Following a lengthy campaign by the SGA, the Scottish Rural Property and Business Association, BASC Scotland and the Game & Wildlife Conservation Trust, Scottish Natural Heritage (SNH) issued new guidance in May, which was designed to make it easier for keepers in Scotland to apply for licences to control protected predators.
SNH clearly set out the predation evidence that must be provided prior to applying for a licence.
Despite fulfilling the necessary criteria, keepers have found it extremely difficult to obtain a licence, however.
?I have heard from fellow keepers that when they contact government offices for help, officials do not have a clue what to do,? Alex Hogg of the SGA said.
He added: ?They also question the legality of what keepers are suggesting. They do not seem prepared. The general feeling is that the government has been remiss in not spreading the guidance to all departments in preparation for this season.?
Mr Hogg explained he has now lost more than 30 poults to buzzard predation, but when he applied to his local government office for a licence, staff lacked urgency and did not seem to understand his request properly.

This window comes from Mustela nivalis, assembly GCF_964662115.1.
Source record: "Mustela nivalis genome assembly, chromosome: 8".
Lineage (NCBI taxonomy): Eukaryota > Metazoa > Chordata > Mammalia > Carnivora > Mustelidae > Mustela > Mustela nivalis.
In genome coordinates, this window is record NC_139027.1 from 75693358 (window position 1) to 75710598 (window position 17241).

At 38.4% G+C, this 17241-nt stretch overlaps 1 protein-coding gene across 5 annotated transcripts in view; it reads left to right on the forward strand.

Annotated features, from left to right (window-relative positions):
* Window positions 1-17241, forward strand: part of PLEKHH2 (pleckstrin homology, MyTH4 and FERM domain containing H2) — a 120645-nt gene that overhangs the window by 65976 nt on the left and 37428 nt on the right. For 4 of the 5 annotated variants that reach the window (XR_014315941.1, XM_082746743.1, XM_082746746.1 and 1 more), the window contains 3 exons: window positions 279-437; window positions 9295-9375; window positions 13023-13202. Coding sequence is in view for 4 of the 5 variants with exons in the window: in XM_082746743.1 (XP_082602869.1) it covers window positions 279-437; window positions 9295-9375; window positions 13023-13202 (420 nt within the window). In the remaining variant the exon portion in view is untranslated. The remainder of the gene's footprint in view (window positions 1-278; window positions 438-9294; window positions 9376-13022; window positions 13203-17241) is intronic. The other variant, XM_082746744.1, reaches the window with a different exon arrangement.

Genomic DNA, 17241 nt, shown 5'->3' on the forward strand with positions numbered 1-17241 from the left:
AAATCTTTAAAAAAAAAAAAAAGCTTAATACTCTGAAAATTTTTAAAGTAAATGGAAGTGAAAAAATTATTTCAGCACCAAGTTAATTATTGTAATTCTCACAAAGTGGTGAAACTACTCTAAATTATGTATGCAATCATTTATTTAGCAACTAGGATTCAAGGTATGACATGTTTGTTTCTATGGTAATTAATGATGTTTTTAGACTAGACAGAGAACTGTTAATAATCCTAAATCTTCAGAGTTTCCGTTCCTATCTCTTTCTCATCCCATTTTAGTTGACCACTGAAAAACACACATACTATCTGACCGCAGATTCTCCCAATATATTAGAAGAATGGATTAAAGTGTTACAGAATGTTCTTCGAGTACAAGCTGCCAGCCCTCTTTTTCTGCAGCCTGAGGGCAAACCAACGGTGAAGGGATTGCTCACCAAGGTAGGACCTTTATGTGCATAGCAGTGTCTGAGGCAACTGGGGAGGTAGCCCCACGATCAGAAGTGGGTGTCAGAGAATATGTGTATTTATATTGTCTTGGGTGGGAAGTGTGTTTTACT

?Eventually, the Rural Directorate sent an inspector to assess my case. Buzzards were flying above every pheasant pen on the estate when he visited on 23 July. A week later, I received a response. Unbelievably, the Scottish government requested another two weeks to mull over my evidence.?
The Scottish government said it needed to look at the types of evidence and the degree of economic loss that would justify a licence and the wider ecological implications before establishing a policy framework.
?Why didn?t Government officials work this out in May when they issued the guidance? The SGA will be writing to them for an explanation,? said Mr Hogg.
Part-time Perthshire keeper Iain Semple has also experienced problems.
?I have applied to cull buzzards to protect lapwings and game birds. I lost 17% of my poults during the first 17 days of putting them to wood. This year, six pairs of lapwings produced 22 chicks but they have been gradually depleted by buzzards,? he said.
Mr Semple added: ?It is depressing to note that the Scottish government encouraged licence applications but does not seem to have allocated staff that are in a position to make swift decisions.?
Reacting to the concern of Scottish keepers, SNH?s Iain Ross said that delays are avoidable if keepers adhere to the guidance: ?SNH aims to provide a response to all licence requests within two weeks of receiving fully completed applications. Each application requires supporting evidence and SNH provides applicants with clear advice on the evidence they must provide to progress their application in good time. Any licence applications submitted without the required supporting evidence will naturally be delayed.?